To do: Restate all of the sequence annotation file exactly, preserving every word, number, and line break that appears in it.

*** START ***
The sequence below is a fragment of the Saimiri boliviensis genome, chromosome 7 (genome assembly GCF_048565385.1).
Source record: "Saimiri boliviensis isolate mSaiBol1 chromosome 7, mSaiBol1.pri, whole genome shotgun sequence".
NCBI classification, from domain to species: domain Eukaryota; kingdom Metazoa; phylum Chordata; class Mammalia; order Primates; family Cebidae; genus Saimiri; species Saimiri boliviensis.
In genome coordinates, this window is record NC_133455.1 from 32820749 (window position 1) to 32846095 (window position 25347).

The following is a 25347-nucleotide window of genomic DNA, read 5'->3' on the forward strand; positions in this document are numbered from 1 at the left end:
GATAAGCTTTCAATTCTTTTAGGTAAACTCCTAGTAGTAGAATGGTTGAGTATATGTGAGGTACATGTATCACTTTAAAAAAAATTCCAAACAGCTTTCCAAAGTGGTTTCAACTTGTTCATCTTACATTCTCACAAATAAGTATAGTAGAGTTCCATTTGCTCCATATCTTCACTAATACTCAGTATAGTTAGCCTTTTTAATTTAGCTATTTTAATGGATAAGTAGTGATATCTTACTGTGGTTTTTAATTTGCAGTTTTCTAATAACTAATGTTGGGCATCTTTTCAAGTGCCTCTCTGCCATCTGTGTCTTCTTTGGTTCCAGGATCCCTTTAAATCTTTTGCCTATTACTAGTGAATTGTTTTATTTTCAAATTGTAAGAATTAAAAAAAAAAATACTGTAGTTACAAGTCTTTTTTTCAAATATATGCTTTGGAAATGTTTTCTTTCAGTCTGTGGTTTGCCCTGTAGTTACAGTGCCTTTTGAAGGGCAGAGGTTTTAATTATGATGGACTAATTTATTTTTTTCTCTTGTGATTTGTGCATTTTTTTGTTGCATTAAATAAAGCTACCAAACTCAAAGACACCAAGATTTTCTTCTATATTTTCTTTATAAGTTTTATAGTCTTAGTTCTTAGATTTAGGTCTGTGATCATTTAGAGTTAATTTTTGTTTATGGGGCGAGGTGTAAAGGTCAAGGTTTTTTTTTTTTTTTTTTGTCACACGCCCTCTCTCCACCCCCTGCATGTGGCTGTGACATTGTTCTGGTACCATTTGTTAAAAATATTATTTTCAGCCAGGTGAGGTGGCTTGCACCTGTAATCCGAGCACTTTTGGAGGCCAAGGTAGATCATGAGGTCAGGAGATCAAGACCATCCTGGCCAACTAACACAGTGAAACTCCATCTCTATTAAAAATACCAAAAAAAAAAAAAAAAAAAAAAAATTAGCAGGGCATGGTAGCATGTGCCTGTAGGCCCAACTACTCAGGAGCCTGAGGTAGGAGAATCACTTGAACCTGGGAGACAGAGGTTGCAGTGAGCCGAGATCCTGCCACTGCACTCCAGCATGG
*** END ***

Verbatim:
The sequence below is a fragment of the Saimiri boliviensis genome, chromosome 7 (genome assembly GCF_048565385.1).
Source record: "Saimiri boliviensis isolate mSaiBol1 chromosome 7, mSaiBol1.pri, whole genome shotgun sequence".
NCBI classification, from domain to species: domain Eukaryota; kingdom Metazoa; phylum Chordata; class Mammalia; order Primates; family Cebidae; genus Saimiri; species Saimiri boliviensis.
In genome coordinates, this window is record NC_133455.1 from 32820749 (window position 1) to 32846095 (window position 25347).

The following is a 25347-nucleotide window of genomic DNA, read 5'->3' on the forward strand; positions in this document are numbered from 1 at the left end:
GATAAGCTTTCAATTCTTTTAGGTAAACTCCTAGTAGTAGAATGGTTGAGTATATGTGAGGTACATGTATCACTTTAAAAAAAATTCCAAACAGCTTTCCAAAGTGGTTTCAACTTGTTCATCTTACATTCTCACAAATAAGTATAGTAGAGTTCCATTTGCTCCATATCTTCACTAATACTCAGTATAGTTAGCCTTTTTAATTTAGCTATTTTAATGGATAAGTAGTGATATCTTACTGTGGTTTTTAATTTGCAGTTTTCTAATAACTAATGTTGGGCATCTTTTCAAGTGCCTCTCTGCCATCTGTGTCTTCTTTGGTTCCAGGATCCCTTTAAATCTTTTGCCTATTACTAGTGAATTGTTTTATTTTCAAATTGTAAGAATTAAAAAAAAAAATACTGTAGTTACAAGTCTTTTTTTCAAATATATGCTTTGGAAATGTTTTCTTTCAGTCTGTGGTTTGCCCTGTAGTTACAGTGCCTTTTGAAGGGCAGAGGTTTTAATTATGATGGACTAATTTATTTTTTTCTCTTGTGATTTGTGCATTTTTTTGTTGCATTAAATAAAGCTACCAAACTCAAAGACACCAAGATTTTCTTCTATATTTTCTTTATAAGTTTTATAGTCTTAGTTCTTAGATTTAGGTCTGTGATCATTTAGAGTTAATTTTTGTTTATGGGGCGAGGTGTAAAGGTCAAGGTTTTTTTTTTTTTTTTTTGTCACACGCCCTCTCTCCACCCCCTGCATGTGGCTGTGACATTGTTCTGGTACCATTTGTTAAAAATATTATTTTCAGCCAGGTGAGGTGGCTTGCACCTGTAATCCGAGCACTTTTGGAGGCCAAGGTAGATCATGAGGTCAGGAGATCAAGACCATCCTGGCCAACTAACACAGTGAAACTCCATCTCTATTAAAAATACCAAAAAAAAAAAAAAAAAAAAAAAATTAGCAGGGCATGGTAGCATGTGCCTGTAGGCCCAACTACTCAGGAGCCTGAGGTAGGAGAATCACTTGAACCTGGGAGACAGAGGTTGCAGTGAGCCGAGATCCTGCCACTGCACTCCAGCATGG